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Investment Solutions


Investment Solutions


Top Five European Stocks to Watch on the ASX (and How to Access Them with One Low-cost ETF)

Rene Anthony

Monday, June 21, 2021

Monday, June 21, 2021

This year, however, investors are warming to Europe once more. Thanks to global economies reopening from the coronavirus, and on the back of new fears that share prices of American businesses have overheated, Europe is seeing great interest again. 

This year, however, investors are warming to Europe once more. Thanks to global economies reopening from the coronavirus, and on the back of new fears that share prices of American businesses have overheated, Europe is seeing great interest again. 

This article was brought to you by our friends over at ETF Securities Australia. The views and opinions expressed in this article are those of ETF Securities Australia and may not reflect the views of Selfwealth or its associates.

Before investing in any ETFs, you should consult the respective product Product Disclosure Statement, which will be available on the fund website.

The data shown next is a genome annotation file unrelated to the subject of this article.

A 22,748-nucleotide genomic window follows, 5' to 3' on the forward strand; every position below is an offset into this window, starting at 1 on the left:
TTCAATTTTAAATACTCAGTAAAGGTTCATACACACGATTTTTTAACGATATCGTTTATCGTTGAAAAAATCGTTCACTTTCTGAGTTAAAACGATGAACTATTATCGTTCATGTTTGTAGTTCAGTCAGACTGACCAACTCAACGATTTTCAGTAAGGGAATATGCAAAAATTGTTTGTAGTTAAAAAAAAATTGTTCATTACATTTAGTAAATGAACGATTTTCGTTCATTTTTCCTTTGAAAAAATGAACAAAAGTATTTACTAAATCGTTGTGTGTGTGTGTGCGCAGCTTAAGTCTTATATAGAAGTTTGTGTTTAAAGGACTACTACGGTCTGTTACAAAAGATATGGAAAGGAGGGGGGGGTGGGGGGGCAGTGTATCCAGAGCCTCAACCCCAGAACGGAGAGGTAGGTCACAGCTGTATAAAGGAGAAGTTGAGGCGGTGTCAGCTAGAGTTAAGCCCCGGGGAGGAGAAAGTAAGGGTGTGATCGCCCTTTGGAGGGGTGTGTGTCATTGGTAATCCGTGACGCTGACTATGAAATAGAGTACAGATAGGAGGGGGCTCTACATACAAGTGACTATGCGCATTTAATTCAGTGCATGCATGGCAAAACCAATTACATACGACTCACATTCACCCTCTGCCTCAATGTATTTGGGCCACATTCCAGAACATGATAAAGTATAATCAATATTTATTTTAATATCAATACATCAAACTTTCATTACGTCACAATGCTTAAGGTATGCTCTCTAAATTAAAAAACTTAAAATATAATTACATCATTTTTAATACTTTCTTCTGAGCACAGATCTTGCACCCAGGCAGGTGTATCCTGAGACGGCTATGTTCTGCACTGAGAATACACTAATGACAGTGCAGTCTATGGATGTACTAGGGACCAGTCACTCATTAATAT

Europe fell out of favour with investors for several years. The Eurozone debt crisis, Brexit, the rise of populism. The crises seemed to pile up. Meanwhile, America went from strength to strength, boosted by FANG internet giants such as Facebook (NASDAQ: FB), Amazon (NASDAQ: AMZN), Netflix (NASDAQ: NFLX) and Alphabet (NASDAQ: GOOGL).

This year, however, investors are warming to Europe once more. Thanks to global economies reopening from the coronavirus, and on the back of new fears that share prices of American businesses have overheated, Europe is seeing great interest again. 

In fact, year-to-date, stock markets spanning France, Germany, Italy, and the Netherlands among others have been performing as well as or even better than the high-profile US indexes, and well ahead of the ASX.

With these tailwinds in effect, below are five companies that we believe are well positioned, with investors able to gain exposure to these stocks on the ASX through one low-cost, diversified ETF. 

1. ASML Holding NV

Often described as the most-important company that no-one has ever heard of, ASML is a Dutch business that is among the most-crucial for making semiconductors.